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inter Dreams" the tension between democratic and aristocratic values in America
"inter Dreams" depicts the struggles of a middle-class character who is attempting to prove himself 'worthy' of a woman of American, blue-blooded aristocracy. At the beginning of the story, the hero Dexter is acting as a caddy at a golf course where most of the patrons are of a far higher social class than the caddies. Dexter, a member of the middle class and the son of a grocer, is offended by the treatment he receives at the hands of a much younger girl and abruptly quits, in an attempt to preserve his dignity. This determination to seem like a member of the elite classes will remain with Dexter for the rest of his life. He is continually torn between the value of democracy and the unpretentiousness of his home and the sort of society he covets, which is…… [Read More]
Older people could receive tax incentives to act as teachers to students in areas of expertise, or simply to help out as coaches or staff. Ideally, private educational institutions would be few, to ensure a lack of a drain of community resources from the public schools, although private schools could supplement student education for students with special needs that could not be met by the public system.
Unless it was required for their daily work-related commute, residents would agree to drive fuel-efficient cars and receive tax credits if they drove hybrid or electric cars.
Community watch groups would supplement the police force. Both police and volunteer organizations would also engage in educational efforts with the school system regarding anti-drug, anti-bullying, and anti-violence campaigns. Fire safety would be ensured by a professionally trained core force, supplemented by a group of volunteers for less vigorous conflagrations.
Collection would…… [Read More]
For example, in the beginning of the play, he's loyal to King Leontes, but not loyal enough to poison Polixenes, and flees with him to Bohemia. Camillo is the one who helps Prince Florizell and Perdita, when Polixenes storms off at the end of the play. Camillo is thus the character who is comfortable jumping from side to side and dealing with the extremities of the situations which present themselves and working to resolve them, or to at least resolve his place in them.
Given all the extreme events of the play -- the persecution and "death" of Hermione, the exile of Perdita, the death of Mamillius, the ending truly demonstrates that all is well that ends well -- with the royal families playing catch-up with one another. Hermione is alive and well, Perdita and Florizell are able to declare their love for one another and jealous and suspicious Leontes…… [Read More]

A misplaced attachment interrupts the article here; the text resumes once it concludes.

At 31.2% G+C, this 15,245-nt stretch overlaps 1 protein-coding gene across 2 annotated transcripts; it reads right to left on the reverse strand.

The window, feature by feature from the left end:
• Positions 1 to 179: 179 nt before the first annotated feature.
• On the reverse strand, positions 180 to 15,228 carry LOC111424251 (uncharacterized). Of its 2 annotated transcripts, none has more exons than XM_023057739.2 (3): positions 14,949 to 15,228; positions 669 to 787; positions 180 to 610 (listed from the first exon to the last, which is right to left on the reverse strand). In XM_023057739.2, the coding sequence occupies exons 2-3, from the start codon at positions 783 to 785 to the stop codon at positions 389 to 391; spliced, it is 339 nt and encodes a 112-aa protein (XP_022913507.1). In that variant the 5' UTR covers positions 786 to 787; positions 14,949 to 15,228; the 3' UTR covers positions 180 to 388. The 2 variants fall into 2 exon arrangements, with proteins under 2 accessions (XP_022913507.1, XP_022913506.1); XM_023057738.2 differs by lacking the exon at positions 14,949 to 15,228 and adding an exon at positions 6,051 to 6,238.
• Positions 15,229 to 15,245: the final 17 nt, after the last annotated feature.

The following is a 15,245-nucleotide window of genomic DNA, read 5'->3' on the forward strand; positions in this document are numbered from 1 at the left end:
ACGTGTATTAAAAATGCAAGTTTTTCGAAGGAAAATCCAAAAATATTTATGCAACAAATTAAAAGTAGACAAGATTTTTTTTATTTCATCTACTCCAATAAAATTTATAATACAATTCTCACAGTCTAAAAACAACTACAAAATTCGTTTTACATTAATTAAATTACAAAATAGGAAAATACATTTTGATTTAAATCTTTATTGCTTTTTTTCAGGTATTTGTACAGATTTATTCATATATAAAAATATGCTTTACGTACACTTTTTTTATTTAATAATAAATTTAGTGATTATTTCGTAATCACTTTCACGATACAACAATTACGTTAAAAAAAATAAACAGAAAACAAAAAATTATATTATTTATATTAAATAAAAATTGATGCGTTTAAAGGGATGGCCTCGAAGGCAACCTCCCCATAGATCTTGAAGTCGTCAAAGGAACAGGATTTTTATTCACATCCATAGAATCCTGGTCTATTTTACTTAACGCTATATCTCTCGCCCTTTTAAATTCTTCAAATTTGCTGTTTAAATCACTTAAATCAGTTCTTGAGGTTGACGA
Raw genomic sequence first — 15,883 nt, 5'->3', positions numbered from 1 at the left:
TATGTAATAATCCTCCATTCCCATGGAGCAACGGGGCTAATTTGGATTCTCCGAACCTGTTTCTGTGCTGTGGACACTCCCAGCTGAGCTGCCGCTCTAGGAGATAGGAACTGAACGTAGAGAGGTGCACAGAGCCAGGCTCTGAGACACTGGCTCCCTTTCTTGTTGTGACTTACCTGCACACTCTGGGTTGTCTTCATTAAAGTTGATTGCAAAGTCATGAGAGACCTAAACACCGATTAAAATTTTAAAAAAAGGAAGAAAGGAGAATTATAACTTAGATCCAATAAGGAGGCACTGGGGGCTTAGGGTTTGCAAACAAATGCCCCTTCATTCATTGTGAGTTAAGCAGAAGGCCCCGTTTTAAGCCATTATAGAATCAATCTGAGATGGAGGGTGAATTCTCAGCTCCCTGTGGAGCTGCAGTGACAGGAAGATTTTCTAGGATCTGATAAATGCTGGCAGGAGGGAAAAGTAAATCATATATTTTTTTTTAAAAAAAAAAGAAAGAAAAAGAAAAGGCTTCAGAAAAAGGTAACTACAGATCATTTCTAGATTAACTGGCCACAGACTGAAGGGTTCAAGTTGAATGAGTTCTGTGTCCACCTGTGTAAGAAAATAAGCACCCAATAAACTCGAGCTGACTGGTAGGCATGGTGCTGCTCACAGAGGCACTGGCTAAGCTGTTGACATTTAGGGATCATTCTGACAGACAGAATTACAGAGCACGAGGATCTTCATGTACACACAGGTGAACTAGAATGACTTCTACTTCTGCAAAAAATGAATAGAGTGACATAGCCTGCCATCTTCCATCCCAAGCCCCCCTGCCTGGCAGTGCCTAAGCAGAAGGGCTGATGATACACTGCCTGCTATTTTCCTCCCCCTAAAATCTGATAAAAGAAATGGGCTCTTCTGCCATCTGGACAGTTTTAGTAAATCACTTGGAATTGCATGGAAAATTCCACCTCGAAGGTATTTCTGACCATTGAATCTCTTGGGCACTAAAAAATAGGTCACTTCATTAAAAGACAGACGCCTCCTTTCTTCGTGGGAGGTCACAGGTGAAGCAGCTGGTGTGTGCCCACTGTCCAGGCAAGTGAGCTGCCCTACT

Winter Sundays," Robert Hayden memorializes his working class father in an emotionally powerful poem. The speaker reflects on the inability of his working class father to demonstrate love and affection in ways that a young child might have preferred, instead laboring his life away to the extent that resting on Sundays is barely possible. The poem is set on Sunday so that the speaker can reflect fully on how working class labor can be dispiriting for a man, while the seasonal setting of winter provides the additional imagery of the brutality of northern cold. Throughout his life, the father depicted in the poem remains stoic and uncomplaining and yet his frustration and anger do manifest themselves in the home environment. Notably absent from the poem is the speaker's mentioning of a mother, suggesting possibly that the father was a single father raising his son. Robert Hayden's "Those Winter Sundays" comments…… [Read More]
Called a “beautiful parental love poem” (Zandy vii) and “a meditation on the fraught love between fathers and sons,” (“Those Winter Sundays” 1) Robert Hayden’s poem “Those Winter Sundays” captures the conflict between the American Dream and the Great Depression. Hayden’s poem is brief and to the point, its imagery straightforward rather than cloaked in symbolism. As such, the poem reveals itself to the reader and remains dedicated to revealing its main theme related to the generation gap between parents and their children. Deeper analyses and historical context also show that Hayden conveyed the intricacies of intersectionality: particularly between race, class, and gender. Imagery is central to Hayden’s delivery and to the conveyance of the main themes of “Those Winter Sundays.”
The title of the poem immediately envelops the reader in the narrator’s landscape: the cold, brutal “blueback cold” of the American Midwest (Hayden line 2). Hayden was himself from…… [Read More]
The next step to conduct research and develop a plan (NASA, 2008). Next, one must build a working model. The model must then be tested. After the model is developed and tested, one is ready to proceed with marketing and production of the invention (NASA, 2008). The only difference between inventors of today and inventors of yesterday is that the process has been formally divided into definite stages.